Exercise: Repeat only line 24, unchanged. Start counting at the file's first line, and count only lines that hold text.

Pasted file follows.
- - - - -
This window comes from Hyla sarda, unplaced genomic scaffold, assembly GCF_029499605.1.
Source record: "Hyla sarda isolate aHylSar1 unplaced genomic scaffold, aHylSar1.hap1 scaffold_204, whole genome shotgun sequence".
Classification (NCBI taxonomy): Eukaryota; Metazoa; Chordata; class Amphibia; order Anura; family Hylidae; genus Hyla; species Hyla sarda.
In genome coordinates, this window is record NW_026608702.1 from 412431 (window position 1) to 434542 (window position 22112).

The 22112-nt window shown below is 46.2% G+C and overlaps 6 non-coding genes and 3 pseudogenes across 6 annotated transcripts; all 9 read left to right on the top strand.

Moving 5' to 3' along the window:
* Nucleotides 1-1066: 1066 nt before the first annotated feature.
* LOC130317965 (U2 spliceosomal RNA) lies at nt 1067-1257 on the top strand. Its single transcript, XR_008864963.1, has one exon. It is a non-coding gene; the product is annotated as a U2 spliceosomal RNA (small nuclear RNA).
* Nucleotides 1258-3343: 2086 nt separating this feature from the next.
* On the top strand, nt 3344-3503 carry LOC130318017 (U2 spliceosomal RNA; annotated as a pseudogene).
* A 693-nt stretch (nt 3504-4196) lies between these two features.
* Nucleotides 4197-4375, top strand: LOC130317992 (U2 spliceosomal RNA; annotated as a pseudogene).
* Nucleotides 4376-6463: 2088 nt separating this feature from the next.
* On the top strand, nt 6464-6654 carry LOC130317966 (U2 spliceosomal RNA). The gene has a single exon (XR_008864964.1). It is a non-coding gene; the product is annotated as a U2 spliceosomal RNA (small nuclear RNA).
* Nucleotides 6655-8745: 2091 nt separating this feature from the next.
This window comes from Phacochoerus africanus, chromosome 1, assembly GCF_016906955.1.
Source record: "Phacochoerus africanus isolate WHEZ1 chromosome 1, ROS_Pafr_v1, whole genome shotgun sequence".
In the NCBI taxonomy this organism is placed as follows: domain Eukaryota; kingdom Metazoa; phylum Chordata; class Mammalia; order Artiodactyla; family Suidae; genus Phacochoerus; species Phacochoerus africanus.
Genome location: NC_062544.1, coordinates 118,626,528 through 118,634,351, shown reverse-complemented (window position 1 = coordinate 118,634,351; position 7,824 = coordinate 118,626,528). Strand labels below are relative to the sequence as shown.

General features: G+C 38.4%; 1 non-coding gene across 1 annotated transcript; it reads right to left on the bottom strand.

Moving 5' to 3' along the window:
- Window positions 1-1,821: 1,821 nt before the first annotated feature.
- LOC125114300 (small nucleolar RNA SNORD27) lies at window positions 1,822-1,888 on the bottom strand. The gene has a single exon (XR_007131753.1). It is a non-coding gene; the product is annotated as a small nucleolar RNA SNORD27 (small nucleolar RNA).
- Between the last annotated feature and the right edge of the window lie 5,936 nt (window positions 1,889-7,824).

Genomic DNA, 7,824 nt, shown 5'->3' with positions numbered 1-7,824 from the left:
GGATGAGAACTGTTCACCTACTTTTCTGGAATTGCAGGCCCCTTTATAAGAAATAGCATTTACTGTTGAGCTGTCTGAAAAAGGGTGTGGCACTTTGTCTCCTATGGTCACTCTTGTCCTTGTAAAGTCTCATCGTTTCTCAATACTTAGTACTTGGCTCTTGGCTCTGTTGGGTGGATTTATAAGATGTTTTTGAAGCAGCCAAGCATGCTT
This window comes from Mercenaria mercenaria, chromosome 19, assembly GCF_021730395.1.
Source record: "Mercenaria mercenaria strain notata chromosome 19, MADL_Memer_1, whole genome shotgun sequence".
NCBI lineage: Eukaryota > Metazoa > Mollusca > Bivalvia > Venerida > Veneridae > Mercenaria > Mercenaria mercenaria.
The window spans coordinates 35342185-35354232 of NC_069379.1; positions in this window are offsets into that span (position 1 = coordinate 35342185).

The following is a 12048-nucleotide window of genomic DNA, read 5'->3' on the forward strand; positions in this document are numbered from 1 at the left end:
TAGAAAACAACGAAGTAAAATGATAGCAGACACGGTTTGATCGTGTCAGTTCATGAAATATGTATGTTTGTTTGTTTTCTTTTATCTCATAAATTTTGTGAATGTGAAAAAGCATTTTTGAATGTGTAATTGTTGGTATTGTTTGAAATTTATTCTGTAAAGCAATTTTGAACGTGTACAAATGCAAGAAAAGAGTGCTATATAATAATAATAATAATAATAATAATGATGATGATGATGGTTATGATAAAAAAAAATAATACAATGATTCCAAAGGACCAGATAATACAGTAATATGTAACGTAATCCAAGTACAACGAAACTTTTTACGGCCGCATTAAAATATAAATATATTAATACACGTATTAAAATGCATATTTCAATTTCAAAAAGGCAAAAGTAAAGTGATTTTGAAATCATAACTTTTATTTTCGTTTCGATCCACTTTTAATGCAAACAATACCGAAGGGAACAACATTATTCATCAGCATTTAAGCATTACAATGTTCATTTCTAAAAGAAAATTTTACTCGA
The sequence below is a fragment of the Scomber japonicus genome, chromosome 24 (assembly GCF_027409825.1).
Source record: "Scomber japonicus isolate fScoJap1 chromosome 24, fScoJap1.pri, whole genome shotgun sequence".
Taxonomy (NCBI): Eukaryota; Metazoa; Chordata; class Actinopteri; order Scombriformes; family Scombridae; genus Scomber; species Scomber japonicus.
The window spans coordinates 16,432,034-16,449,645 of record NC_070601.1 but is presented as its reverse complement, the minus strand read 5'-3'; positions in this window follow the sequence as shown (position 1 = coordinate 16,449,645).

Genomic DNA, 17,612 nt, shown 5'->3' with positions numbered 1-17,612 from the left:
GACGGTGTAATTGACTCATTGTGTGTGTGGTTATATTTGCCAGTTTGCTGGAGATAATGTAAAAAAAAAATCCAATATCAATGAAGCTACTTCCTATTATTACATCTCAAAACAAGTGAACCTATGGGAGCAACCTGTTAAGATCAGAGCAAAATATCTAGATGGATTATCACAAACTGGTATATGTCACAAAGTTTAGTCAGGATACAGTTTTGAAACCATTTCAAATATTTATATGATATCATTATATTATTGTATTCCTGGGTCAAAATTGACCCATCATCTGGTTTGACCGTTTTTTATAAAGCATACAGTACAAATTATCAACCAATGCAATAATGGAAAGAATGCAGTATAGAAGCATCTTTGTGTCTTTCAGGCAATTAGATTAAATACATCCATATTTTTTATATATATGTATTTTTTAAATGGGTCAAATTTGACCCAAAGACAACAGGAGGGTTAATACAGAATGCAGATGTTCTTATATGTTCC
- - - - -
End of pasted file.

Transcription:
- Between the last annotated feature and the right edge of the window lie 5,936 nt (window positions 1,889-7,824).